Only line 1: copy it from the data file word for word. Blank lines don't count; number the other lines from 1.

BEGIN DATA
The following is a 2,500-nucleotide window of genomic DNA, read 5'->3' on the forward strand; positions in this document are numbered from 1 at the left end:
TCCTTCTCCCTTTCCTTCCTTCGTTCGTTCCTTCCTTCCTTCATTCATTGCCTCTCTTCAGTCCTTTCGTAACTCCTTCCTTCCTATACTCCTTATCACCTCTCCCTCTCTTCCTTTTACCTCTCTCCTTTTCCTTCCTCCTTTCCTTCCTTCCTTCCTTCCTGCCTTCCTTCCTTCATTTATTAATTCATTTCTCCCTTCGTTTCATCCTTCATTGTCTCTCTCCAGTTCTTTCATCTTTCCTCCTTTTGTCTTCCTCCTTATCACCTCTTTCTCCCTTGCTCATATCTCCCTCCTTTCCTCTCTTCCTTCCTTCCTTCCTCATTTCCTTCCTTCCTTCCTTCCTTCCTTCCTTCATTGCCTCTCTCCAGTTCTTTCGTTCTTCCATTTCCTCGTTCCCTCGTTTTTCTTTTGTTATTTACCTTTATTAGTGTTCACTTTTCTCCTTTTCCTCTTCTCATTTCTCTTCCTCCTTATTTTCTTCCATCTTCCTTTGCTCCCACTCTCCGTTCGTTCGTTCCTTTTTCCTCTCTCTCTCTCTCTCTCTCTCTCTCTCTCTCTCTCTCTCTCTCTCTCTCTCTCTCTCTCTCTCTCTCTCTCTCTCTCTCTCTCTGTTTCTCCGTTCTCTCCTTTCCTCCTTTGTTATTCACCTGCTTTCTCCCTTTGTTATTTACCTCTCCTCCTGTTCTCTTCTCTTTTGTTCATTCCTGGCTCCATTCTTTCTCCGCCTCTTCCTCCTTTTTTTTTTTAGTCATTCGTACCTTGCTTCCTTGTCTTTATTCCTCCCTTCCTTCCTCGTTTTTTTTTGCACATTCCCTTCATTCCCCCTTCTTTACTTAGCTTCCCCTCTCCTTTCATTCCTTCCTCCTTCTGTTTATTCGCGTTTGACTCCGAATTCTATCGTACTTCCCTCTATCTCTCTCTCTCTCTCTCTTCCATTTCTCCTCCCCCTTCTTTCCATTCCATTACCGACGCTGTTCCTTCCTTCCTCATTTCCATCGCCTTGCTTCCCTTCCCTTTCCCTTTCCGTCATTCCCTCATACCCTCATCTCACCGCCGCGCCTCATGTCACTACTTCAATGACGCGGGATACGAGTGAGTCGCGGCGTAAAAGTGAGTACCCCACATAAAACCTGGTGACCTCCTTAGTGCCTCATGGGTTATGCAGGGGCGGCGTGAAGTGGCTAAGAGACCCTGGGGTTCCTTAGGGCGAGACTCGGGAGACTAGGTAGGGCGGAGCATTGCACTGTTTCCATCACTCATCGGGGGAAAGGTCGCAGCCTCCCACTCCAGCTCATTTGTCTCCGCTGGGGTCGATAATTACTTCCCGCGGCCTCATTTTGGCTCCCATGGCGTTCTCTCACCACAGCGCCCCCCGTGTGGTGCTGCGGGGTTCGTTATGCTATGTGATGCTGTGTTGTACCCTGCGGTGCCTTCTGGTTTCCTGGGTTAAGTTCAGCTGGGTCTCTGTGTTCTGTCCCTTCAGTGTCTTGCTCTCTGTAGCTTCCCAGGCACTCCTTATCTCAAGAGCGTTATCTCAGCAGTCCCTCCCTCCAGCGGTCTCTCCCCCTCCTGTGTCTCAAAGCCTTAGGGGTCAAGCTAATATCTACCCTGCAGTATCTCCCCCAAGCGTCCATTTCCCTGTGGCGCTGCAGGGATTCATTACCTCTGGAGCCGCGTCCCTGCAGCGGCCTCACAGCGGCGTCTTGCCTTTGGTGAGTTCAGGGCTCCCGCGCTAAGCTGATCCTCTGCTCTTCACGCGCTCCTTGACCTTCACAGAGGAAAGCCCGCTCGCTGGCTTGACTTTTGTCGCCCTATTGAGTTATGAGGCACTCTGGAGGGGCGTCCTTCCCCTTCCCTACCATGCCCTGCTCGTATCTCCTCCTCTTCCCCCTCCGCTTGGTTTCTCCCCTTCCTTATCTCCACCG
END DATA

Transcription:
The following is a 2,500-nucleotide window of genomic DNA, read 5'->3' on the forward strand; positions in this document are numbered from 1 at the left end: